With her arm around the young man's back, she gives him a gentle pat and leans in to whisper something to him. Judy Clarke could be his mother, with this simple, comforting gesture, but she is not.
She is a defense lawyer and he is accused of bombing the Boston Marathon.
Clarke has defended those accused of horrific and infamous crimes, including Unabomber Ted Kaczynski, Atlanta Olympics bomber Eric Rudolph and Arizona shooter Jared Lee Loughner, who killed six people and injured 13 others, including U.S. Rep. Gabrielle Giffords, in 2011. She saved all of them from the death penalty and hopes to do the same for Dzhokhar Tsarnaev, the man accused in the 2013 marathon bombing that killed three people and injured more than 260 others.
In what has become a familiar refrain in Clarke's career, she faces tough odds. Tsarnaev, 21, faces a total of 30 charges in the bombings and the killing days later of an MIT police officer; 17 of the charges carry the possibility of the death penalty.
Lawyers who have worked with her say the same gentle quality she has shown with Tsarnaev has helped her connect with her other clients and, in turn, helped save their lives.
"During a time when the world was focused on my brother as a monster, she was able to see him as a human being and provide him with that kind of human contact and emotional support at a time when he had very little sympathy from anyone," said David Kaczynski, who made the difficult decision to turn in his brother after he suspected him in a series of bombings that killed three people and injured 23 others between 1978 and 1995.
"She really sees each human being as a human being and defines them not in terms of what they may have done or how sick they may be or how fanatical they may be, but through a kind of human core," David Kaczynski said.
Clarke, who grew up in Asheville, North Carolina, later told her local newspaper that she knew she wanted to be a lawyer at a young age.
"In the seventh grade, I decided I should be Perry Mason or Earl Warren," she told The Asheville Citizen-Times in 1995.
Clarke said she found it natural to devote her career to defending the accused.
"You're dealing with liberty," she told the newspaper. "It's the ultimate in legal issues to me, whether or not someone is free."
Clarke began her career as a federal public defender in San Diego and Spokane, Washington. A staunch death penalty opponent, she agreed in 1994 to help represent Susan Smith, a South Carolina woman who drowned her two young boys by letting her car roll into a lake with her children buckled into their car seats.
Prosecutors portrayed Smith as a selfish woman who killed her children because she saw them as an obstacle to being with a man who had broken off their relationship a week earlier.
But Clarke described Smith as "one of the walking wounded" and told the jury about her troubled childhood: her father committed suicide when she was 6, she was molested by her stepfather, and she made two suicide attempts of her own as a teenager. Clarke said the drownings of her boys were part of another failed suicide attempt by a woman who "tried to cope with a failing life and snapped."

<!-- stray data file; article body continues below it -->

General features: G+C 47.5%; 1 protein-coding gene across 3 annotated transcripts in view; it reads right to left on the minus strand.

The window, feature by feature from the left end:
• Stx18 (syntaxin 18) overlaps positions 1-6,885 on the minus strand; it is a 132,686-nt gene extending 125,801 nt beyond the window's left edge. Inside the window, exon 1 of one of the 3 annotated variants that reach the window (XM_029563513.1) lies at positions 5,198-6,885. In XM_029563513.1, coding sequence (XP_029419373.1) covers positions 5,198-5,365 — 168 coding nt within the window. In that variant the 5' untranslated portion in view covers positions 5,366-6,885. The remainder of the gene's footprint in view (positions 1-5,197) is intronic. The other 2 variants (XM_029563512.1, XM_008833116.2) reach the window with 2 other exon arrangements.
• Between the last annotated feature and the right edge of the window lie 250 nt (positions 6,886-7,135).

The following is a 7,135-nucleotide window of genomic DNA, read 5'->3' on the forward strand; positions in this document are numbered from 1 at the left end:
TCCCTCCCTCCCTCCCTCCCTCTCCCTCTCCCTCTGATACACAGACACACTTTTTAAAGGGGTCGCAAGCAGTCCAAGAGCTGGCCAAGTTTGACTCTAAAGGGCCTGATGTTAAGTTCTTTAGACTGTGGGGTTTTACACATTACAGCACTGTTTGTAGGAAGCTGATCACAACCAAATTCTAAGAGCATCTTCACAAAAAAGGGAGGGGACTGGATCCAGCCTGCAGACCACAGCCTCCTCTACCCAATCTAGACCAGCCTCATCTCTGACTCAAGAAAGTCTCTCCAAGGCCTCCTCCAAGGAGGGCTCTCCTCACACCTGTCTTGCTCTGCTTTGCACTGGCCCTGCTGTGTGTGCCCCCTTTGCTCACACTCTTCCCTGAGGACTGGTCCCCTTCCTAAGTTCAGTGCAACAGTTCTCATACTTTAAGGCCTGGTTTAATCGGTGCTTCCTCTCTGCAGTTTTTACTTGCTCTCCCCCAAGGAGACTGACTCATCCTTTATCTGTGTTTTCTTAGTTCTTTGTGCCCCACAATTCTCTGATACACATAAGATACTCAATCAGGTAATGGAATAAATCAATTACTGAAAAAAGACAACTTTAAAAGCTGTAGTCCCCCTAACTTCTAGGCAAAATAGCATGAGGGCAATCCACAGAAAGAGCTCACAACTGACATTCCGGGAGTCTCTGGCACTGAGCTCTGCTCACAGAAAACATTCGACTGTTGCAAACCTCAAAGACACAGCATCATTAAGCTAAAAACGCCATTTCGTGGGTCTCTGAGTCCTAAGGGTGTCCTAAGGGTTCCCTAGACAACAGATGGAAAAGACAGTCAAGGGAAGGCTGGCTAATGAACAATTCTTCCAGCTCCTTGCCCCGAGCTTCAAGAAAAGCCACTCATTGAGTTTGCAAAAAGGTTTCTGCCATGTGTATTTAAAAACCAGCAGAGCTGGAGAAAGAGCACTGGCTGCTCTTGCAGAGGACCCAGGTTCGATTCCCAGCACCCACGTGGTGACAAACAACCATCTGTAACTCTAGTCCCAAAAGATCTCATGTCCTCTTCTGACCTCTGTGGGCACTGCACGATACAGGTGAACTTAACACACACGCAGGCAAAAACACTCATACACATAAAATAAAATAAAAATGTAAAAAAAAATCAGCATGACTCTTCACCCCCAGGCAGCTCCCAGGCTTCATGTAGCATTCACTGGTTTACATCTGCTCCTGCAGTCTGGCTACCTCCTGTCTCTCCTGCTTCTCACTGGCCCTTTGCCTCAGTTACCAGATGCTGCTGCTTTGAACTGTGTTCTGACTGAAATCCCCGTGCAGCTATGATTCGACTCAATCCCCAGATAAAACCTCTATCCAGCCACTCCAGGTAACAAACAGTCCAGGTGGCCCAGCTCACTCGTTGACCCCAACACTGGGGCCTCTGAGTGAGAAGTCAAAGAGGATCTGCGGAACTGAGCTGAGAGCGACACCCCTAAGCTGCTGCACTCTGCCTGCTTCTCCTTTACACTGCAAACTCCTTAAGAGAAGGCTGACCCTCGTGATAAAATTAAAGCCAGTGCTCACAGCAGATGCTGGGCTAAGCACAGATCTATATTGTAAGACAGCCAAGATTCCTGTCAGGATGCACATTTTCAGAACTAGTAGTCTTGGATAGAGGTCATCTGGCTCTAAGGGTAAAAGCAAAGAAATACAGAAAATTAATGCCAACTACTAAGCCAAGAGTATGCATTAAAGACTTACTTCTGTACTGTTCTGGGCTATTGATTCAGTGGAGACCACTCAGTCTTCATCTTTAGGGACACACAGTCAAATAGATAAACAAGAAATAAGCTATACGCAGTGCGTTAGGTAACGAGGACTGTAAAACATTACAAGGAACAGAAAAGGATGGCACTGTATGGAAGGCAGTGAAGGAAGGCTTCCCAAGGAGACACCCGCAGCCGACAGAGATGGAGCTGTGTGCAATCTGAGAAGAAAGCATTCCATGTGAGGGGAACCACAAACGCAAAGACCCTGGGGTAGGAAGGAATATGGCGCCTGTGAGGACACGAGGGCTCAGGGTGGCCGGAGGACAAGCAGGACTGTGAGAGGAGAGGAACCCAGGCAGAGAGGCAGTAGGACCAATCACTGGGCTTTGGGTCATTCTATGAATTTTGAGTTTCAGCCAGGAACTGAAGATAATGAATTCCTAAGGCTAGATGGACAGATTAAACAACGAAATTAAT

Lead prosecutor Tommy Pope said Clarke began to humanize Smith well before the jury had to make a decision on whether she received the death penalty. He recalled Clarke telling jurors the defense wasn't looking for their sympathy, but for their "understanding" of Smith.
"I think she took advantage of opportunities so by the time they got to the courtroom, I think the jury was more willing to hear the softer side or the human side of Susan Smith," Pope said.
In the Loughner case, Clarke negotiated an agreement with prosecutors that spared him the death penalty in exchange for a guilty plea to 19 charges.
Jon Sands, the chief federal public defender for Arizona who recommended Clarke for the job, said she understands the pain the victims have suffered as well as the turmoil her clients have experienced.
"She often is very good at letting the prosecutor and the victims know why settling is in their interest, and you saw that in Loughner," Sands said. "She and her team ... were constantly meeting with Loughner and getting experts until the prosecution understood that he was terribly, terribly mentally ill and it was in everyone's best interests for him to take a plea."
In the Tsarnaev case, the U.S. Department of Justice has given no indication that it will entertain a plea agreement that would spare Tsarnaev's life. Prosecutors are going forward with a federal death penalty trial. Jury selection began Jan. 5.
Clarke and the rest of Tsarnaev's defense team began signaling their defense more than a year ago, indicating in court documents that they plan to argue that Tsarnaev was influenced - maybe even coerced - into participating in the bombings by his older brother, Tamerlan, who was killed in a shootout with police days later.
In court, Clarke has been soft-spoken and respectful when questioning prospective jurors.
With her plain, monochromatic suits, pageboy haircut and no makeup, Clarke, 62, has a modest, unassuming way about her. She declined a request to be interviewed, but instead suggested a story on her co-counsel, David Bruck, or the team of federal public defenders also working on the Tsarnaev case.
In a rare public speech about her work, Clarke told an audience at Loyola Law School in 2013 that many people charged with capital crimes have suffered severe trauma and cognitive development issues. She said many of her clients have been reluctant to plead guilty when she first meets them.
"They're looking into the lens of life in prison in a box," she said. "Our job is to provide them with a reason to live."
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